The battle of the bears

January 7, 2010 at 10:00 am 9 comments

     I am a passionate advocate for kids who struggle with all sorts of challenges. While I used to be the Mom in the grocery store wondering why a mother couldn’t control her children, I now diagnose the kids in my head and offer an understanding smile to the other Mom. These kids (and their Moms) work hard just to get through their days, and I am the first person to give them all their due credit for how they cope and survive.

     Now I have finally come face to face with my own limitations in this area. I am somewhat perplexed at my own reaction to another child with autism at C’s school. Both C and this other boy are friends with the same third boy. Before C came along, it was always the other two – they’ve been inseparable for years. Now C has gotten in the middle of the two, and the other boy with autism is NOT happy. He makes no bones about his feelings for C and says things like, “I wish C would just disappear,” and “I don’t want to have C over because I don’t like him.” All of this is said to C’s face, and while C misses many social subtleties, this one is not at all subtle and C takes in every word.

     So Mama Bear meets Advocate Bear. I look at this other child and have an internal battle between my urge to defend C with whatever means necessary and my desire to be compassionate toward the other child. I find myself drafting, but not sending, carefully worded emails to members of his team demanding that something be done. I then feel guilty about that because I understand the problem, and C’s nothing short of fantastic team members are all very aware of it and are already doing everything they can to calm the situation. Yet as often happens with these types of issues, the solutions aren’t working.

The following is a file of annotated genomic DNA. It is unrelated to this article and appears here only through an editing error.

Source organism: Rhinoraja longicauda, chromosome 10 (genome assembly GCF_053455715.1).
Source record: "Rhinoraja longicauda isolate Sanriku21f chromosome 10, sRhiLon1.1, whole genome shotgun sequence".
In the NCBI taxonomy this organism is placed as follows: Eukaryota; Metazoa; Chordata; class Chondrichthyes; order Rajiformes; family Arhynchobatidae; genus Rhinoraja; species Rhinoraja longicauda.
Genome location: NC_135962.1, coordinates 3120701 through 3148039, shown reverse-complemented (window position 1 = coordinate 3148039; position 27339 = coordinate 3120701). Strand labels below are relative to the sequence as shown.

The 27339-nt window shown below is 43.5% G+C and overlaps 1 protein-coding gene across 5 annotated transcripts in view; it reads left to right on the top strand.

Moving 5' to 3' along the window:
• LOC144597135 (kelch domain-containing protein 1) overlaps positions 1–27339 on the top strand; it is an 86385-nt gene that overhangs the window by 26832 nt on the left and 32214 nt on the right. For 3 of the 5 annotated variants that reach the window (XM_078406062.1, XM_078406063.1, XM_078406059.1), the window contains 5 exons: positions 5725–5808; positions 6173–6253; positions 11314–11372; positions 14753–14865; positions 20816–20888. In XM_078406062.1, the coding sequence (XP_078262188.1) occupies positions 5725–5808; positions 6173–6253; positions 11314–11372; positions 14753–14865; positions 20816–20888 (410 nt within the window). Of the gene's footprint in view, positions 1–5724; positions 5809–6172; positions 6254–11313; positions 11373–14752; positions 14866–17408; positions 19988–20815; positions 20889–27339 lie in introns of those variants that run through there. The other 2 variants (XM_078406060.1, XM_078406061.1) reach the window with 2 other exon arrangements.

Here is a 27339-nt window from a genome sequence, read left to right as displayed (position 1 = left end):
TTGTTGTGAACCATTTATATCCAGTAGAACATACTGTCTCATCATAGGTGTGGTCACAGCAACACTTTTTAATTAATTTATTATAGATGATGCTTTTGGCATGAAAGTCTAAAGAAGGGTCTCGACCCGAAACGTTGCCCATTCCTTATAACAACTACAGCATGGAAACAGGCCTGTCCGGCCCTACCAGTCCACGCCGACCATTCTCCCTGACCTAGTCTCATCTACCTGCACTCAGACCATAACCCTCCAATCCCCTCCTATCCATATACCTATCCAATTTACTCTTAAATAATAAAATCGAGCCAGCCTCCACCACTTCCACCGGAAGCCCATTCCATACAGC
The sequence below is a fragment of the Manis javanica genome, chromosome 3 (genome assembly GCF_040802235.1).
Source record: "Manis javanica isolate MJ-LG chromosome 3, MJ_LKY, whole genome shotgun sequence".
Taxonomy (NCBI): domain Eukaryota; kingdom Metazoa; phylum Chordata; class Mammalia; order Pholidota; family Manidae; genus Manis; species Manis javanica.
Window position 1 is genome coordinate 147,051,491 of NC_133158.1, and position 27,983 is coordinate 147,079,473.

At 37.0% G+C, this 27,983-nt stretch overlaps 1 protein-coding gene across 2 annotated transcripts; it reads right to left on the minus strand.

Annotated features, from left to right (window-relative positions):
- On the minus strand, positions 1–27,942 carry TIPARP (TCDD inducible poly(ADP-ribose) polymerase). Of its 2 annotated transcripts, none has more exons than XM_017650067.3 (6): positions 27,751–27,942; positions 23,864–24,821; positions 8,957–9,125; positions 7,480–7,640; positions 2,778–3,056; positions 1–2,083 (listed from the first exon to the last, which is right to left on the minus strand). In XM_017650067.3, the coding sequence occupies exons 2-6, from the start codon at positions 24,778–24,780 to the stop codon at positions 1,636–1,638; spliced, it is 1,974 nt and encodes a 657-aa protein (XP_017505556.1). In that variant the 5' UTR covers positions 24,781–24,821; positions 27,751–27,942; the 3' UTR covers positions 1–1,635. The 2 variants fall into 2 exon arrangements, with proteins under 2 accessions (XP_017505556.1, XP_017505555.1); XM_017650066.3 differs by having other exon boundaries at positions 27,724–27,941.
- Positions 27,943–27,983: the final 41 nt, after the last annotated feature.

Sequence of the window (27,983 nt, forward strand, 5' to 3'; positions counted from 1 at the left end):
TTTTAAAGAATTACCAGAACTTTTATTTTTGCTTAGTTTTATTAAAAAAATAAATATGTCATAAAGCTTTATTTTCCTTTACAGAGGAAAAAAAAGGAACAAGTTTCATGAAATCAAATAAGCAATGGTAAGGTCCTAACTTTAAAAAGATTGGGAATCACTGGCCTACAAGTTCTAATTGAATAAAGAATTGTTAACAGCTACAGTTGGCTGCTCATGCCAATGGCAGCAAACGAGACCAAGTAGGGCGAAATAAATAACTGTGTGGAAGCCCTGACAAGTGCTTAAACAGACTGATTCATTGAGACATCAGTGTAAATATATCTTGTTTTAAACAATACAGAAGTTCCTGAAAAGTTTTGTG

At what point does the other boy’s right to be who he is infringe on C’s right to be who he is? And vice versa? What to do when dealing with not one, but two kids with special needs whose worlds seem to collide in an unhappy way? If C were a different child, I might have some success in explaining exactly why this other boy is being so hurtful to him. I’ve tried that already, and not only does it not compute, but it’s getting to the point where this boy’s actions are interfering with C’s emotional well-being on a daily basis. Ultimately, after a particularly unpleasant incident in the school lobby yesterday afternoon in which the other boy told me with a certain amount of glee just how much he doesn’t like C, Mama Bear won out. I suggested to the boy that perhaps he should say those things inside his head instead of actually saying them out loud (it didn’t matter – he repeated the words in response), and came home to send that carefully worded email to C’s team. I’ve had enough of this boy’s behavior, and more importantly, so has C.

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Entry filed under: autism. Tags: , , , , , , , , .

C-isms Part IX Sleepy head

9 Comments Add your own

  • 1. therocchronicles  |  January 7, 2010 at 11:05 am

    Oy. That’s a hard dilemma. Do you know this boy’s mother?

    I’m curious to see how the team responds to your carefully worded email.

    Reply
  • 2. pixiemama  |  January 7, 2010 at 11:34 am

    I think you are absolutely right to go to the team. They need to work with all three boys to rectify this … somehow. I have no suggestions – I’m no expert – but they are supposed to be the experts!

    Please let us know how it unfolds.

    xo

    Reply
  • 3. Shivon  |  January 7, 2010 at 12:55 pm